Father in racism custody case says writing on child's skin is free expression

WINNIPEG - A Manitoba man says he and his wife were legally exercising their freedom of expression when they sent their daughter to school with racial slogans and symbols written on her skin in permanent marker.

WINNIPEG - A Manitoba man says he and his wife were legally exercising their freedom of expression when they sent their daughter to school with racial slogans and symbols written on her skin in permanent marker.

The man, who cannot be identified under provincial law, says Manitoba Child and Family Services violated his charter right to free expression when workers seized the girl and a younger brother from the family home last year.

"The state intervened to stop the respondent and his wife from expressing themselves to their children in a certain way and to stop the children from being the recipients of this expression," the man's lawyer, Catherine Dunn, wrote in newly filed court documents.

The case, which has made international headlines since the children were taken last year, is drawing to a close following witness testimony in the spring. Final arguments are scheduled for Sept. 25, and both sides have deposited written submissions with the Court of Queen's Bench.

The government, which is seeking permanent guardianship of the children, argues the Charter of Rights and Freedoms does not allow parents to mark their children with controversial slogans.

"It is submitted that an attempt to convey meaning by using another person's body without his or her consent falls outside of the scope of expression that is protected (under the charter)," writes government lawyer Deborah Carlson.

Child welfare workers were called to the girl's elementary school after she showed up one morning with her skin covered in markings. They testified that in subsequent interviews, the girl casually and frequently used racial slurs to describe blacks, Asians, aboriginals and other minorities.

One worker told the court the girl calmly described how black people could be killed with a ball and chain, and that people who are not white should be shipped to other countries.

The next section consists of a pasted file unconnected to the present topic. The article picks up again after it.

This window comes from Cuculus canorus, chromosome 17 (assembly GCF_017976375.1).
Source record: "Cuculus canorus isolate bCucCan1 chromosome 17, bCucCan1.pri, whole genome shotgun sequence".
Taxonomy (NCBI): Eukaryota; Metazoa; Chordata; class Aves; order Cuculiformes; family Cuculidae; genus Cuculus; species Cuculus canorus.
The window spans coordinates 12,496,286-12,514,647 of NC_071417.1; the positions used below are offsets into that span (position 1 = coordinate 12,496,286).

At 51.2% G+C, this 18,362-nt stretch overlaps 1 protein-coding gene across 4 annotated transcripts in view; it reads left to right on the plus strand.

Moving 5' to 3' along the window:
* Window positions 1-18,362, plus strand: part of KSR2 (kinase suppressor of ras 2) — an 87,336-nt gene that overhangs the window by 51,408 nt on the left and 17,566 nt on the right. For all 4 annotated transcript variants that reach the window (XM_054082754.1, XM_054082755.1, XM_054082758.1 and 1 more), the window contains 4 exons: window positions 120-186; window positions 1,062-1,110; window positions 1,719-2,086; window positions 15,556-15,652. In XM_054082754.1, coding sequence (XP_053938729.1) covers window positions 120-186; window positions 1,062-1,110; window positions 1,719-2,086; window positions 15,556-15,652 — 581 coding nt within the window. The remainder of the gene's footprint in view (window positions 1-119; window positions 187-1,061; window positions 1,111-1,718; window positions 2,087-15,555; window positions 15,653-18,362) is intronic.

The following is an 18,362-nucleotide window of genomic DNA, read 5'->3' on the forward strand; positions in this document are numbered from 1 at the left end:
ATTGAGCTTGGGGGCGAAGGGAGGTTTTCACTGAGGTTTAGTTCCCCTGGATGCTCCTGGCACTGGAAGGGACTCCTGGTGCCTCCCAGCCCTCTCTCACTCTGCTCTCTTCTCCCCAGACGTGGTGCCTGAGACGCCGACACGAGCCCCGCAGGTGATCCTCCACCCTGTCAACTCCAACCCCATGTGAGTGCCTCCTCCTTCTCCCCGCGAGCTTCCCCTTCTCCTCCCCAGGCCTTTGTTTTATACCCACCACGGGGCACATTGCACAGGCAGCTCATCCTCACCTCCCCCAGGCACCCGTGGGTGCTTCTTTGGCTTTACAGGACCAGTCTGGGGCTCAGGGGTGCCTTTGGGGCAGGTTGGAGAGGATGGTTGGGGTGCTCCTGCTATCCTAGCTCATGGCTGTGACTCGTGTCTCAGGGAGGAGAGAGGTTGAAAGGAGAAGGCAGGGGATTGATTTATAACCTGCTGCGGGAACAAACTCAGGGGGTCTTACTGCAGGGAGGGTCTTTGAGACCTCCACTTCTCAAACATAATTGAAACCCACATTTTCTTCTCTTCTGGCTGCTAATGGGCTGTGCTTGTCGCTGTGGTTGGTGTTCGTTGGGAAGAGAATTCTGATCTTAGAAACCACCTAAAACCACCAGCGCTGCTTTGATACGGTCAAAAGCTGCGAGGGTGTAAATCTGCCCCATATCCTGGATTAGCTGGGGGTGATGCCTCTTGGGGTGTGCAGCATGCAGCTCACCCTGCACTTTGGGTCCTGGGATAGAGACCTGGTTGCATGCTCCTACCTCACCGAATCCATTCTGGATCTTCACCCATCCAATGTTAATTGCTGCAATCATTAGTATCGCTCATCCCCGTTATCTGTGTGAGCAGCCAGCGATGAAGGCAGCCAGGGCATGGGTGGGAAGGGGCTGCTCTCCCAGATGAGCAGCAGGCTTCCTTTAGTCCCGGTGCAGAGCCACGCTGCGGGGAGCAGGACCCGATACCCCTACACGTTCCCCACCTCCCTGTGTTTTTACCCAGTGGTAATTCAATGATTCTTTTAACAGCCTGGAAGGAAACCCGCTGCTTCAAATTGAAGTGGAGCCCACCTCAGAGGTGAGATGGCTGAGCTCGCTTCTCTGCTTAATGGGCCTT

When investigators visited the family home, they found neo-Nazi paraphernalia. They also testified the couple were poor parents who worked infrequently and neglected the children, leaving their son in filthy diapers and failing to wake up early enough to bring their daughter to school on many occasions.

The racism concerns were only part of the reason for the children being taken, the government says.

"The respondent's charter argument is little more than a red herring, meant to deflect the court's attention from the respondent's inability to adequately parent (the) children," writes Kris Jonovcik, lawyer for Child and Family Services.

The couple, who are now separated, deny being poor parents. They say they taught their children to be proud to be white, but never preached hatred toward other races. They also say they provided the kids with food, shelter and love.

The mother accuses child welfare workers of putting words in her daughter's mouth.

"They intervened in our life based on politics and they heard stories from a ... girl who was probably terrified and who probably still is, and they put horrific words in her mouth," writes the mother. "Our home was by no means perfect ... but our children were never in danger."

The case has seen dramatic twists and turns. The mother, who now lives in another province, did not initially attend court, saying she couldn't afford to. When she eventually showed up, she was arrested on charges of credit-card fraud.

When the father testified, he admitted using Nazi salutes, telling his children that white people should not have children with people from other races, and telling them that non-whites belong in other countries. But he said his beliefs do not amount to racism, and maintained he never preached violence.

 
 
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